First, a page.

New trains between London and North Wales proposed after 13 years of no direct services

By Staff

New trains between London and North Wales have been proposed after more than a decade of no services. Terminating at Wrexham – a town made world famous by the takeover of its football club by actors Ryan Reynolds and Rob McElhenney – passengers will also be able to travel to the Midlands and Shropshire under the plans.

Services would run between North Wales and London Euston five times a day, calling at Milton Keynes, Nuneaton, Coleshill Parkway, Walsall, Darlaston, Wolverhampton, Telford Central, Shrewsbury and Gobowen too. Avanti West Coast is to withdraw its current daily return service between London Euston and Shrewsbury in June, reports BusinessLive.

Around 13 years ago, the train company Wrexham and Shropshire, which operated between London Marylebone and Wrexham via Shrewsbury, stopped trading due to mounting losses. Now, train and rail infrastructure supplier Alstom has said its planned reintroduction of services will offer passengers new direct links, quicker journeys and ‘more competitive fares’.

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Named the Wrexham, Shropshire and Midlands Railway (WSMR), the project is being developed in partnership with consultancy SLC Rail. An application to run services was submitted to regulator the Office of Rail and Road (ORR) on Thursday.

WSMR estimates it would serve a core catchment area of around 1.5 million people outside London, a population that it says is set to grow by 16 per cent over the next decade. Trains will ‘avoid’ Birmingham, planners say, due to its ‘complexity’.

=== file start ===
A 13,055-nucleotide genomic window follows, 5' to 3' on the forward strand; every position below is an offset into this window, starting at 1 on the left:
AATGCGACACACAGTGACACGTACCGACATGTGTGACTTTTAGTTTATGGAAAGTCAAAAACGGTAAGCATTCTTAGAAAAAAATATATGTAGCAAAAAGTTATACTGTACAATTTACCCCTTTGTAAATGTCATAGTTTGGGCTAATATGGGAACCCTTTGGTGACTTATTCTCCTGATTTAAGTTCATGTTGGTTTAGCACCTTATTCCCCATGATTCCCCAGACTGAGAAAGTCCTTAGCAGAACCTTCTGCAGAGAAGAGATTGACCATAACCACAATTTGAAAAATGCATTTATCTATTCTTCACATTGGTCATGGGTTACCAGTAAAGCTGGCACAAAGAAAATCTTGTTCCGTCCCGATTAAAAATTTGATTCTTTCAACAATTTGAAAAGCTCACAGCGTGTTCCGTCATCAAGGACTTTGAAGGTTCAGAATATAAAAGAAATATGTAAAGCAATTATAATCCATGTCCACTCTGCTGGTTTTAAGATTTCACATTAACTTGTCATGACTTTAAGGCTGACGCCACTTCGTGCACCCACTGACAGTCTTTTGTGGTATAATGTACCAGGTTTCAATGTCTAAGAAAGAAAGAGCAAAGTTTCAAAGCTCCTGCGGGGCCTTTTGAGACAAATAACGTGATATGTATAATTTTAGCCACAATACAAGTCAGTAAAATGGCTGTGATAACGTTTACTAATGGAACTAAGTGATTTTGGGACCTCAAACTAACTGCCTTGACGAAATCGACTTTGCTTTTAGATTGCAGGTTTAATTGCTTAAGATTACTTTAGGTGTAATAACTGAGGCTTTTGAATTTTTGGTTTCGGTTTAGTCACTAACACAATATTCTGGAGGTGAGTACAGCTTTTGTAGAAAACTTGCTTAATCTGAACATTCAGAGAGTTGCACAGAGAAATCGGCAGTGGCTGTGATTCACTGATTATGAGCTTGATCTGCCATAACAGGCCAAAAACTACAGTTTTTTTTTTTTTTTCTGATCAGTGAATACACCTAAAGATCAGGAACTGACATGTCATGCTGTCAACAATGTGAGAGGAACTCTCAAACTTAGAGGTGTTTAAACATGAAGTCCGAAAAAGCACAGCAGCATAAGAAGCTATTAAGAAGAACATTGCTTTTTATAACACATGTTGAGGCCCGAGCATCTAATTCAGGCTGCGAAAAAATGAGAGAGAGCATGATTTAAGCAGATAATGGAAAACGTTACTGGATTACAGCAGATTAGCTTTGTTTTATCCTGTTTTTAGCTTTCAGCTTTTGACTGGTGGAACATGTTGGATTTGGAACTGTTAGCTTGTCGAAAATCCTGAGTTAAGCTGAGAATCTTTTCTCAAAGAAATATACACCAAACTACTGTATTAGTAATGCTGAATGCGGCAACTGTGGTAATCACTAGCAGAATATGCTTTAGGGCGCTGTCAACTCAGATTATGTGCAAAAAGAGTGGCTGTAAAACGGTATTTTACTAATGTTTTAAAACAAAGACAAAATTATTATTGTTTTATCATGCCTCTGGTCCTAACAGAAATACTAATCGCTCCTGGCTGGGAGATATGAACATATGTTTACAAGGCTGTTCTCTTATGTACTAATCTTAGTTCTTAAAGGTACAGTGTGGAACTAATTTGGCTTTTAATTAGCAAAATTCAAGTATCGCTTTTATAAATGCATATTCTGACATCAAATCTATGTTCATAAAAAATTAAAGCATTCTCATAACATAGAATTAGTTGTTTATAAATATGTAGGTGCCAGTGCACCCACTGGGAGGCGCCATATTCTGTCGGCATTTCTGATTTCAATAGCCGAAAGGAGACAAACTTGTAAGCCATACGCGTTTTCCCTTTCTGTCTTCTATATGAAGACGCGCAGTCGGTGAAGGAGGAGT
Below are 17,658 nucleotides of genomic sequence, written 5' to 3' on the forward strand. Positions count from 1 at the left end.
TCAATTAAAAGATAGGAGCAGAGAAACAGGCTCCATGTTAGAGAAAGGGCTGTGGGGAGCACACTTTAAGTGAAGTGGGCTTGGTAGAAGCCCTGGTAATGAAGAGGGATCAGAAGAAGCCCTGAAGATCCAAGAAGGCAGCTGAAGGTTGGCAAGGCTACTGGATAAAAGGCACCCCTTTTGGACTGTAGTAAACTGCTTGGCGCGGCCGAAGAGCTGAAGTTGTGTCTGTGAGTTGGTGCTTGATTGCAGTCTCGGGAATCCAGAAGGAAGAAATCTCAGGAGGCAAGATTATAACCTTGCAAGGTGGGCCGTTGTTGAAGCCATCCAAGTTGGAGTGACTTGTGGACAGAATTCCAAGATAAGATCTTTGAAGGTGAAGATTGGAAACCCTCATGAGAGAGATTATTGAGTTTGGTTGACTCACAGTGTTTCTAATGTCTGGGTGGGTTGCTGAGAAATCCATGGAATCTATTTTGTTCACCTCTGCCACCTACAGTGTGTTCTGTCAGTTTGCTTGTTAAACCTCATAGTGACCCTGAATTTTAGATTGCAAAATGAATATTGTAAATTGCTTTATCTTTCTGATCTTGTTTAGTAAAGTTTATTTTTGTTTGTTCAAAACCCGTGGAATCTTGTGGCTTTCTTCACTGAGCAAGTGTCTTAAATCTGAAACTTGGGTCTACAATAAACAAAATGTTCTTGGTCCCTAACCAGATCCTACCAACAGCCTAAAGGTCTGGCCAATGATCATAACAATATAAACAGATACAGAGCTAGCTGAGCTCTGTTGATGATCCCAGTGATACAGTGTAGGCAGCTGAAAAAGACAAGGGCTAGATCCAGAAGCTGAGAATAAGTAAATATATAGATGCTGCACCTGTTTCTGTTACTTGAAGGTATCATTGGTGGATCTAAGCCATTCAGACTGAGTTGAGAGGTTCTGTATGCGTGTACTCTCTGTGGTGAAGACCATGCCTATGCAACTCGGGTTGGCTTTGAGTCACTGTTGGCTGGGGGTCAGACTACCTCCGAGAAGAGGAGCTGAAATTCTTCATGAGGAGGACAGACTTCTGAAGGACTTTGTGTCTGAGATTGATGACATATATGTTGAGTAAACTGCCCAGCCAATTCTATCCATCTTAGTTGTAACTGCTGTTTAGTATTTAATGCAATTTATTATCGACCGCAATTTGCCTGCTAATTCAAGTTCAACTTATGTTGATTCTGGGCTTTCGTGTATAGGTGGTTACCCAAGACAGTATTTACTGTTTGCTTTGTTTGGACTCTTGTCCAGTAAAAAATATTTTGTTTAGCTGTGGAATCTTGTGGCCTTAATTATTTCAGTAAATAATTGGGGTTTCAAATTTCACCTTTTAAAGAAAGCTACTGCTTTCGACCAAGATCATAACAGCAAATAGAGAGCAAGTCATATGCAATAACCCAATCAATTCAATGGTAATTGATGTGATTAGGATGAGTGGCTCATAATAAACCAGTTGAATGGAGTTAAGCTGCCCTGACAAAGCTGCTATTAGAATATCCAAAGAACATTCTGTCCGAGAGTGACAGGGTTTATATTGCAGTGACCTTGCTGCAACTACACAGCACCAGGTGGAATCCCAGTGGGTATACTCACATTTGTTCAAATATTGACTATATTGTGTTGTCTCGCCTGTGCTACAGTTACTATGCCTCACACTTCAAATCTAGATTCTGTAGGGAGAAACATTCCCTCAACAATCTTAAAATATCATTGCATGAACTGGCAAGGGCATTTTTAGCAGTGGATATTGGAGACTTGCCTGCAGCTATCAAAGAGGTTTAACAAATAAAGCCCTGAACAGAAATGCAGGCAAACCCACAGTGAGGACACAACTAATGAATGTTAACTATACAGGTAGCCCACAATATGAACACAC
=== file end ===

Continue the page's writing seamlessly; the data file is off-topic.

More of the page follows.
Trains would avoid ‘complex’ Birmingham

A spokesperson for the project said: “In the West Midlands, WSMR trains will avoid Birmingham – one of the most complex and congested parts of the British rail network – by utilising the Sutton Park line, which is currently only used for freight services. This would enable Wolverhampton and Walsall to serve Nuneaton directly for the first time, offering new travel options across the West Midlands, North Warwickshire and beyond.”

Nick Crossfield, Alstom managing director, UK and Ireland, said: “As the country’s leading supplier of rolling stock and train services, it makes perfect sense that we now move into operating our own fleet to serve passengers directly. Having been part of the fabric of UK rail for two centuries, we’re excited to enter this new era as an open-access operator.

“Alstom is also committed to embedding sustainability into every element of our organisation, and WSMR will help drive a modal shift from road to rail by offering a greener alternative for travellers across England and Wales.”

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